good usenet host?

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Anybody know of a good usenet server that I can use within Outlook Express? I use news.individual.net but now they want to start charging. Thanks, Richard

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marlinspike wrote:

www.teranews.com offers NNTP server access for a one-time $3.95 charge. There is a limit of 50MB/day of downloads. This is more than adequate for text-based NG's.
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- RODNEY


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Any free usenet servers? I rather just not read nntp stuff while I'm at college than pay for it (it's included in our internet service at home). Richard

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Can't you do remote dial-up with college? Isn't it free?
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What's remote dial up? Richard

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You realize that REMOTE DIAL-UP internet access is a geriatric memory!.....
Holy crap!....
I guess there is a whole new generation of broadband kids behind us...
Damn!... I still FEEL cool!.....
Oh well....
FYI, remote dial-up access uses a MODEM and a PHONE LINE (1876 copper wire technology) to connect to the internet... And when I was a kid, we used to walk seven miles through the snow, uphill both ways, to dial up to the internet.... :-)
I remember back in 1998, when my son was 5 years old, and he asked me what I liked to do when I was young. I told him I liked to listen to records...
"Wow!" he said "What's a record?..."
After I told him what they were, I said that I bought the records with money I earned pumping gas at the Exxon station...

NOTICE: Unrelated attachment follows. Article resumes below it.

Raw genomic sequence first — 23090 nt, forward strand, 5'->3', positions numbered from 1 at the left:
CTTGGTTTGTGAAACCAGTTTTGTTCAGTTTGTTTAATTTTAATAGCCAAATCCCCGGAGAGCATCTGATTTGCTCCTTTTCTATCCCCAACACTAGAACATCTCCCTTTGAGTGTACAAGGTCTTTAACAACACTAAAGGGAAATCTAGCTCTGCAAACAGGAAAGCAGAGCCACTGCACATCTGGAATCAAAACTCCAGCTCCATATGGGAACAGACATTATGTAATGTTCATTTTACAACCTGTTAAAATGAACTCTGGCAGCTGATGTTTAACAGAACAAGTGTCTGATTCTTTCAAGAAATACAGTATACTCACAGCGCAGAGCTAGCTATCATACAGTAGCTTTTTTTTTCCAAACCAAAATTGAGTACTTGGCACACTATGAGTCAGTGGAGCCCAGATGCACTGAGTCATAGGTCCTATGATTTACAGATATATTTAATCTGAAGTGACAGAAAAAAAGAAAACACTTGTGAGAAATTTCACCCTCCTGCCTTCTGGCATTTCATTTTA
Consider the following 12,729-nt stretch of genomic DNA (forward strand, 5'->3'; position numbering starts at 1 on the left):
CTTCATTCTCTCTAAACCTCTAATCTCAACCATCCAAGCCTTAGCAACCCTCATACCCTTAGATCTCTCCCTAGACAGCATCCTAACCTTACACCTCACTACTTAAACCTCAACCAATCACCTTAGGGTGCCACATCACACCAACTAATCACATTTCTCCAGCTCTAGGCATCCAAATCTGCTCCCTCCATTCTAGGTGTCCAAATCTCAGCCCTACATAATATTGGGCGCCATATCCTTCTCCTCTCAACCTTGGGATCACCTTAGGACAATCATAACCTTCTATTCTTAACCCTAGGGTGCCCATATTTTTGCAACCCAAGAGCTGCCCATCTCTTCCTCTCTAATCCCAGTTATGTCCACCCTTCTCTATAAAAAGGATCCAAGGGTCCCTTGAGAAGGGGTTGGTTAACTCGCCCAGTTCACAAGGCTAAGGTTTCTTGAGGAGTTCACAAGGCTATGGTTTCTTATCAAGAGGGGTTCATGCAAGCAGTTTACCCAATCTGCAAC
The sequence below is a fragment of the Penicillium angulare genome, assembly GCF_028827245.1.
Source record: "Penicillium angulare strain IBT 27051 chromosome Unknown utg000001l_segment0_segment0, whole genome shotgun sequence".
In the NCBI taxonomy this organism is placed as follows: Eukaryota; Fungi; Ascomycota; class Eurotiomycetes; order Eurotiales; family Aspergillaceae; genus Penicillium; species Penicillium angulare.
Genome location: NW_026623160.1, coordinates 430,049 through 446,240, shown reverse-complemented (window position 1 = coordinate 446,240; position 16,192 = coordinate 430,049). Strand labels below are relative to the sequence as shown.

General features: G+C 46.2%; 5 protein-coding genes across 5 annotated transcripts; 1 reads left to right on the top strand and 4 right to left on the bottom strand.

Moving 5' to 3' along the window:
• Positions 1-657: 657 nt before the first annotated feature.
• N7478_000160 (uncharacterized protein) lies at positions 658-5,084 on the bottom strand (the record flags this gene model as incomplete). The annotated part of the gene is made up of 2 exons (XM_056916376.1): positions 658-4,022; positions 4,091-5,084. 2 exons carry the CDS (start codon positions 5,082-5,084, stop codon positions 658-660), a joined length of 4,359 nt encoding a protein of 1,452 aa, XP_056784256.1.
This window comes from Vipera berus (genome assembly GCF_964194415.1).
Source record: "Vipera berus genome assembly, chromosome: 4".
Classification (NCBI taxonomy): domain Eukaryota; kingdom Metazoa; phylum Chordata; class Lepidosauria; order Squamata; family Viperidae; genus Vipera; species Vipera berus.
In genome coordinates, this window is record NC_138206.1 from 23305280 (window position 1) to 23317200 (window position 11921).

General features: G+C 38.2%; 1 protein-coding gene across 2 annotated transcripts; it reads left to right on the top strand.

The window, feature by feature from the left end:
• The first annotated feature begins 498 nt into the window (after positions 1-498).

He just started laughing his head off...
He couldn't believe that anyone actually got paid for pumping gas!....
marlinspike wrote:

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I have what is generously called broadband here in the UK (nominal 576 Kbps, actual maybe 400).
Even though it is 'always on' (until I disconnect for the night) it is still, technically, dial-up. As it is ADSL I use a modem and connect to a phone line.
Higher speeds are available but it's still ADSL... (My ISP is rolling out a programme of free speed increases and by the summer I expect to have a nominal doubling.)
Thus, if someone used my computer to connect to his/her system it would be remote dial-up, would it not?
The word "dial-up" hasn't quite gone the way of 78 rpm records yet...
DAS
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Dori A Schmetterling wrote:

Actually ADSL, or "DSL" for short, is a digital connection so there is no "dialing". There is handshaking between your DSL modem and the host, but it's not anything like dial-up where there are carrier bands that have to be matched. Also, it is technically not a "MODEM" because there is no modulating/demodulating where a digital stream is turned into an analog signal within the audio spectrum. Finally, you shouldn't have to turn it off (unless you are billed by connection time vs. monthly). Mine stays on all the time. Maybe once a year I have to reset it and my router, but otherwise, it's always ready for whatever computer I fire up on the network.
- RODNEY
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I agree that technically it is not dial-up in the analogue style etc.
In fact it is Asymetric DSL as the upload speed is half the download.
I turn my connection off because I turn my computer off (and there isn't a network).
Even Windows XP needs a good, regular reboot :-(
Plus an off computer cannot be attacked by viruses....
DAS
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Also, it is technically not a "MODEM" because there is no modulating/demodulating where a digital stream is turned into an analog